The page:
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British diabetologists back use of incretins

A group of British diabetologists has backed the use of glucagon-like peptide (GLP)-1 based therapies in some patients with diabetes, refuting concerns the drugs may be linked with pancreatic adverse events.

In a position statement, the Association of British Clinical Diabetologists (ABCD) said evidence the agents – also known as incretins – cause pancreatic damage is lacking, and that discontinuing their use could end up harming patients who currently benefit from taking them.

The ABCD said its own nationwide audits of incretin use in the UK show the drugs are associated with improvements in glycaemic control and weight loss, as well as reductions in use of other diabetes therapies, in particular insulin, while there have been few reports of pancreatitis – most of which have alternative explanations.

The association also said one recent study showing an increased risk of acute pancreatitis with incretins is ‘open to criticism’ because of residual confounding and is not supported by  other observational studies, while results from adverse event reporting systems data are unreliable because of ‘notoriety bias’. Meanwhile, animal data are ‘inconsistent’, while human histological data are ‘preliminary and open to alternative explanations’, it added.

The statement follows a recent European Medicines Agency (EMA) review of the evidence that also concluded the concerns were unwarranted.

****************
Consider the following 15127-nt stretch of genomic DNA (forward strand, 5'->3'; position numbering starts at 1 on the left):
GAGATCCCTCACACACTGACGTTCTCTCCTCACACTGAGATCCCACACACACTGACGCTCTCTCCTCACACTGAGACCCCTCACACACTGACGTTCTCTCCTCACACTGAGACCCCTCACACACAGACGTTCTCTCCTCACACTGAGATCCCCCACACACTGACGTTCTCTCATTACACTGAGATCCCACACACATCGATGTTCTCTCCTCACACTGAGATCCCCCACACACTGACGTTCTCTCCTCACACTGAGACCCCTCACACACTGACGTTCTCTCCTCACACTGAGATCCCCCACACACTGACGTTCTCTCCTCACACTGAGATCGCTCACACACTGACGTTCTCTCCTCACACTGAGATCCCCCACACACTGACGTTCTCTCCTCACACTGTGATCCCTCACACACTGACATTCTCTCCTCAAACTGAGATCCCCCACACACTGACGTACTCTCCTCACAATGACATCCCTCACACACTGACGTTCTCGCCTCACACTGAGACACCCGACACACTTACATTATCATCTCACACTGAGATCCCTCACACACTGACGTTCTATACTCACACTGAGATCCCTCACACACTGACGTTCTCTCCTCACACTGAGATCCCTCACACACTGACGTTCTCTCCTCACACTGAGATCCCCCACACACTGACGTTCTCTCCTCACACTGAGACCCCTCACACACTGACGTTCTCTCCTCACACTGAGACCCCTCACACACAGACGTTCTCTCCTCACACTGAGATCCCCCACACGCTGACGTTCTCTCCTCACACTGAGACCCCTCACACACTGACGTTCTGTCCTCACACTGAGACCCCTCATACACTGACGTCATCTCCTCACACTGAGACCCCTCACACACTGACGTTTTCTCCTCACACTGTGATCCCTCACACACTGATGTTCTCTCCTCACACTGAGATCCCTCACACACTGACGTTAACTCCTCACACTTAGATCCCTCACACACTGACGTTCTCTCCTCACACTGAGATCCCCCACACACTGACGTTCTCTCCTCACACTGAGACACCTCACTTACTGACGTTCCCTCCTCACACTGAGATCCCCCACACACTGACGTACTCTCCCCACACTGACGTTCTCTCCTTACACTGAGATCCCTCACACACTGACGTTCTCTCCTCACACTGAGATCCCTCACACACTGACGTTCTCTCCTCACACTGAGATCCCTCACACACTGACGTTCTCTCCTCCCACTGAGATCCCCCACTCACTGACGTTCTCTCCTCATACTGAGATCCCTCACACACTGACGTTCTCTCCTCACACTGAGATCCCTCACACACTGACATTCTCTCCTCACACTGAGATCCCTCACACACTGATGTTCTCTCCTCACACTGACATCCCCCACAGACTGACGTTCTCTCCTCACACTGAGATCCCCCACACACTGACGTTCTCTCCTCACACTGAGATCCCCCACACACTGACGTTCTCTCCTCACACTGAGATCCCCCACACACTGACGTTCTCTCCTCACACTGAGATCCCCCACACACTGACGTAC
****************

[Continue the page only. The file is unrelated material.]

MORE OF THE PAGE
The EMA’s review came at a time of intense debate over the link between incretins and pancreatic adverse events, resulting in a joint investigation by the BMJ and Channel 4’s Dispatches programme that suggested the pharmaceutical industry and regulators have downplayed the potential risk.

But the ABCD says the ‘strength of data in support of GLP-1 based therapies causing pancreatic damage does not justify the alarm that has been caused to patients taking these therapies’ and that ‘by stopping these agents in response to the scare that has been created, harm to patients may occur because of the discontinuation of the agents in whom they were working well’.

According to the association, eight ongoing long-term cardiovascular safety trials of incretins should clarify the issue, as they will also provide pancreatitis, pancreatic cancer and thyroid cancer outcomes data. Nevertheless, the ABCD also called on pharmaceutical companies to ‘make all relevant data available for inspection by independent experts’.

ABCD position statement on GLP-1 based therapies and pancreatic damage – 21 August 2013